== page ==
Cam Talbot’s Evolution to $12.5M Oilers Extension
A high-profile trade acquisition at last summer’s NHL Draft, Talbot was off to a somewhat predictable rocky start in Edmonton. The 28-year-old former New York Rangers’ backup was 3-8-1 with a .900 save percentage with the Oilers, and appeared to have lost the starting job to Anders Nilsson while only playing one game between Nov. 14 and Dec. 14.
Fast forward to Sunday’s contract announcement and Talbot was 5-5-2 with a .927 save percentage since.
It’s the kind of inconsistency that leaves many wondering about the risks of locking up Talbot to be Edmonton’s No.1 for the next three seasons, even with a salary cap hit of $4.167 million that would rank 24th among NHL goalies this season, a seemingly good match to Talbot’s 22nd ranked save percentage of .914 overall in Edmonton.
Clearly the Oilers are counting on Talbot, whose career .926 save percentage in 83 NHL games includes a .920 save percentage playing 5-on-4 that might be unsustainable, continuing to evolve as a starting goalie. Understanding the steps in that process, and how it may have affected Talbot this season, may provide a view into their thinking.
Part of the early struggles likely related to playing in a new conference, with new teammates and in a new system under new Oilers coach Todd McLellan. While Talbot told InGoal Magazine early in that process that the structure didn’t differ a lot from New York, having an entire team trying to learn it together meant it took time to figure out, maybe not who was supposed to be where defensively, but trusting that they would be there and at the right time.
“Where guys are supposed to be, the reads we are making, what lanes the defense is supposed to take away, what lanes I am responsible for, there is a lot of second guessing maybe because not everyone is 100 percent familiar with the system yet,” Talbot said three weeks into the season. “So sometimes those reads get thrown off and you just have to battle through.”
“As a team and players we notice it where to a fan or the naked eye, they might not notice a guy not being in the right spot and another guy fills in for him and it looks like he gets beat but really he is just trying to help out,” Talbot said. “Anytime you bring in a new system or new players that is going to happen. There might not be that trust right off the bat but once you start to build chemistry and build trust and guys know where they are going to be and guys know that guy is going to take care of his man so I can do my job over here, that’s when you really see teams come together and start putting together wins.”
Talbot has learned that trying harder as a goalie doesn’t make it happen any faster. He’s talked a lot lately about “letting the puck come to him,” and it was a big focus with Oilers goalie coach Dustin Schwartz during the month of inactivity.
“Sometimes it’s almost like you try harder and you are almost just putting yourself in worse positions,” Talbot told InGoal shortly after Christmas. “Every time things start going not your way you want to try to do more to force it but that’s not the way it works in goaltending. You can’t just try harder. You have to read the play and stay a little more patient and sometimes that is tough but I think that’s what I worked on those two weeks is just staying a little more patient, a little more calm, and let the play come to you. That’s what I am doing recently and I seem to find myself in better position.”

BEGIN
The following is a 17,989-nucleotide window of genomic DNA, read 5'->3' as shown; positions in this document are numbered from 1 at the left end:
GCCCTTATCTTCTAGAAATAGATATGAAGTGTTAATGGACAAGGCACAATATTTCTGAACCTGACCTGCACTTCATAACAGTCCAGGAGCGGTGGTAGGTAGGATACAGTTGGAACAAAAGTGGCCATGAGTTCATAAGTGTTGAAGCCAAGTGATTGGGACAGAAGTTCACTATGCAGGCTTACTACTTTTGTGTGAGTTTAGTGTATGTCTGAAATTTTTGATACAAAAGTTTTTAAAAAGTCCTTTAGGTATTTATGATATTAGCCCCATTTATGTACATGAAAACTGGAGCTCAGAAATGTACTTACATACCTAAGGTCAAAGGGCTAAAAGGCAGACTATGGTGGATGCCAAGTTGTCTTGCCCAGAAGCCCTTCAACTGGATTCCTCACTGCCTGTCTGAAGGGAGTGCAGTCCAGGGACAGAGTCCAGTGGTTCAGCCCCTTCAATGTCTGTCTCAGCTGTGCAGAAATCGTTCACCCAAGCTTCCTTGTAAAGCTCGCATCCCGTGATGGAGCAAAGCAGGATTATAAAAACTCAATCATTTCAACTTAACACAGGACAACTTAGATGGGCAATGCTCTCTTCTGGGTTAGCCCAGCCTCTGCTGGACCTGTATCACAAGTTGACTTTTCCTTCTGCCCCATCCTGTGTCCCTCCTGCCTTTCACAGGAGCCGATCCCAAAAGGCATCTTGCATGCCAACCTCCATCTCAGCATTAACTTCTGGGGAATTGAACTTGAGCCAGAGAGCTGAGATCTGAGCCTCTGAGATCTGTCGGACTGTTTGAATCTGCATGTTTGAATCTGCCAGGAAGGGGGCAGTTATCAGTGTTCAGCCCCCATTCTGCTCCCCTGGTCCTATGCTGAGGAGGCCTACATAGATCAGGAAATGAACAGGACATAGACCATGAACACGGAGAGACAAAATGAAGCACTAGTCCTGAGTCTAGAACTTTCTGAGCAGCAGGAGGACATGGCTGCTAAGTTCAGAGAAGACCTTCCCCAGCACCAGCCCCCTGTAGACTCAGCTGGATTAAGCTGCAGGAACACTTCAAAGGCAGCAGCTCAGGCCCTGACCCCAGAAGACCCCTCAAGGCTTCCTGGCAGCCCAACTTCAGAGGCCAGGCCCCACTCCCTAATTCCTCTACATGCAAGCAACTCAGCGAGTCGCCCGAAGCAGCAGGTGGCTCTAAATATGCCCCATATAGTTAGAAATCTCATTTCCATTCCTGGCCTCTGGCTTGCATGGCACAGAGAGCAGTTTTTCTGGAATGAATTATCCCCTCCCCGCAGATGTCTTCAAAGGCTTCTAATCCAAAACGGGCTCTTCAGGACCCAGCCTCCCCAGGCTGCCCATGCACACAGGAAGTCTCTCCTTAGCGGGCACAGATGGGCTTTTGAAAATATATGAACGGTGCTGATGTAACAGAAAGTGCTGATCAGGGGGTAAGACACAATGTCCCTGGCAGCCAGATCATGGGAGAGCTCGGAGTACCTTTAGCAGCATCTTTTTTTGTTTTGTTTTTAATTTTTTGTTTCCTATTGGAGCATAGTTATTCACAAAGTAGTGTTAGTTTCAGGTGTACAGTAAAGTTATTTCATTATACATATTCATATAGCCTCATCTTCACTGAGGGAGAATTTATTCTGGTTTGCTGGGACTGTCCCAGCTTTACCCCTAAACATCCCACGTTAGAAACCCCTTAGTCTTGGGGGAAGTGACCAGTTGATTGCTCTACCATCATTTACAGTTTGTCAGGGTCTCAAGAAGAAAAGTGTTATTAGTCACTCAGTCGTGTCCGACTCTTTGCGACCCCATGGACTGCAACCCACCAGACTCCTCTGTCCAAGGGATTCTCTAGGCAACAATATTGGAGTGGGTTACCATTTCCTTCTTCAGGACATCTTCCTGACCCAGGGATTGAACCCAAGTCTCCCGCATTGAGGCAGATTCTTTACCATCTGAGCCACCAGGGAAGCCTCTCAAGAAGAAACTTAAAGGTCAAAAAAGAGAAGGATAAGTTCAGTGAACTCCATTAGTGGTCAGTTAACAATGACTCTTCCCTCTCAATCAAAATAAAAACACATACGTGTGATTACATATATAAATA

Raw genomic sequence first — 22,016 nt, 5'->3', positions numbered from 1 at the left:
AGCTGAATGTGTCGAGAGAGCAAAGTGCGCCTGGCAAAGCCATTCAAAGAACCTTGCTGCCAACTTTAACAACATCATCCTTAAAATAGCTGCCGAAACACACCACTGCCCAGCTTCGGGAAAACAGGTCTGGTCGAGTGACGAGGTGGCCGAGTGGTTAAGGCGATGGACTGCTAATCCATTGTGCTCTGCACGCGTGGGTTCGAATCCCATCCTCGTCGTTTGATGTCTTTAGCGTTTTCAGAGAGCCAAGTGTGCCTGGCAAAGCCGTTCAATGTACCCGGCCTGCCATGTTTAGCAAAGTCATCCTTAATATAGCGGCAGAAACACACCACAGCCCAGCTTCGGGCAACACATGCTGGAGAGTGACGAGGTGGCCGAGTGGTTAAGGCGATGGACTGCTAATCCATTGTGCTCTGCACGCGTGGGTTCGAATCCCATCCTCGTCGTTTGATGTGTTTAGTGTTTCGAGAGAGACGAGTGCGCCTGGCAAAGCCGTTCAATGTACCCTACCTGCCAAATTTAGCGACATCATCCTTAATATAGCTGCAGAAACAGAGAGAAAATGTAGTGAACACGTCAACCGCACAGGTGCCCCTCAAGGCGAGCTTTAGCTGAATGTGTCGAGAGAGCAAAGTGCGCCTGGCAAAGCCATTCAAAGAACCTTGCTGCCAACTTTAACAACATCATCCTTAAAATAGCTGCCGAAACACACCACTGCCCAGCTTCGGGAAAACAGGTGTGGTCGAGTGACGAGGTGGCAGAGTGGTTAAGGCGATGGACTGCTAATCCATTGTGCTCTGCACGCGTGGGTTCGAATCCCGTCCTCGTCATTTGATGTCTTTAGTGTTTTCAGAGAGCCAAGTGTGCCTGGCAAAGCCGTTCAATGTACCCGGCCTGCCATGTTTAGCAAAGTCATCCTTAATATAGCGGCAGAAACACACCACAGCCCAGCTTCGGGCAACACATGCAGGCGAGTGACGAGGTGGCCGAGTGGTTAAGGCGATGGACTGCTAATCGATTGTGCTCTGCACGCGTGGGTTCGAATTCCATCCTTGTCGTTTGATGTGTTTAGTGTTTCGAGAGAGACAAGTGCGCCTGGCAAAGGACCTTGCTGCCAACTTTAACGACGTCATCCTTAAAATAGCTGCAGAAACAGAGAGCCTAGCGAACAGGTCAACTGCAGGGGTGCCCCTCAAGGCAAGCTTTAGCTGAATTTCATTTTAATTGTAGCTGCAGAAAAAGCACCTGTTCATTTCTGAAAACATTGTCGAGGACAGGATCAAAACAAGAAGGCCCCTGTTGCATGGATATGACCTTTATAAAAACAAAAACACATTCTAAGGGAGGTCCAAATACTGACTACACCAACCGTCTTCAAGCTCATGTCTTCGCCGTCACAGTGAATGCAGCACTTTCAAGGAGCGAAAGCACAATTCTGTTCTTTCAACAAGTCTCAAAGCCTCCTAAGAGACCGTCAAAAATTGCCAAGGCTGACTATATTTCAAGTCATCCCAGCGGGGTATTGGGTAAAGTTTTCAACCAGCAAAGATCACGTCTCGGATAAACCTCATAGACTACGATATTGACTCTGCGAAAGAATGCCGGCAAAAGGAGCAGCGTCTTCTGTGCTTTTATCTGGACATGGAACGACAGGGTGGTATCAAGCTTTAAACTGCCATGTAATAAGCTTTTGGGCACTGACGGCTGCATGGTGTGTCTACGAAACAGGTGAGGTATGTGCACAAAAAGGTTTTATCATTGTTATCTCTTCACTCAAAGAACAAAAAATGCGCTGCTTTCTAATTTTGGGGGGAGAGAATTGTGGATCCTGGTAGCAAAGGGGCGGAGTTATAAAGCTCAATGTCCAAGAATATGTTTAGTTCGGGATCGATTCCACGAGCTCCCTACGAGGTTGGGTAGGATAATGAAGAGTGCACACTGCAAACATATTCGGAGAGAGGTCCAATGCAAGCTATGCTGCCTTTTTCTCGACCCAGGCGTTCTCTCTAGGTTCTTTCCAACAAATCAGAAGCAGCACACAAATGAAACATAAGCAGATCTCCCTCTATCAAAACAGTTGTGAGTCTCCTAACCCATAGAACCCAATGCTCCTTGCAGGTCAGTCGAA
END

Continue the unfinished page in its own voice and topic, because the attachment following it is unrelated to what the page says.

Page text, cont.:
For Talbot, trying too hard can also manifest itself in extra mo
“Sometimes there is maybe too much footwork, too much gliding when you are not as patient as you want to be,” said Talbot, who was reminded of a mantra repeated often in New York by Rangers goalie guru Benoit Allaire. “‘Beat the pass, question-answer,’ as he always liked to say. It sounds so simple but when things aren’t going your way sometimes you have to take a step back, take a breather and just focus on getting back to that, make that first save and work from there.”
That takes care of the technical adjustments, but as Talbot pointed out, the mental game can be just as challenging and trying too hard amid the expectations of being a No.1 goaltender for the first time in the NHL started between the ears.
“The technical part of the game never changes, just the mental part, so I just had to kind of settle myself down there and I think I did a pretty good job of that after that little hiatus there when we went on that streak there,” Talbot said. “It’s a mental thing and I think I have overcome that now and I’m back to where I want to be.”
It helped that Talbot has been through this before, trying too hard to prove himself in a new role.
When Rangers star Henrik Lundqvist went down with a neck injury in early February last season, Talbot stepped up and went 16-4-3 with a .929 save percentage, making him a desirable offseason addition for the Oilers. What many had forgotten by the time he was traded to Edmonton, is Talbot gave up 15 goals his first five games as the starter before settling down.
“On a big stage like New York and the guy you are trying to fill in for is one of the best in the world, you try to do a little too much to fill those shoes but you can’t do that,” Talbot said. “I remember (Allaire) pulled me aside and told me ‘we just need you to play like Cam, we don’t need you to play like Henrik.’ That was his message last year and this year I am just trying to take that approach and step back and play within myself.”
Talbot also learned to manage his rest and his game in the starter’s role while Lundqvist was out, something Nilsson was still figuring out amid his opportunity play through mid-December. There will likely be more lessons for both goalies to learn in the NHL, but by signing Talbot to a three-year extension, the Oilers are betting he will continue to evolve into a No.1.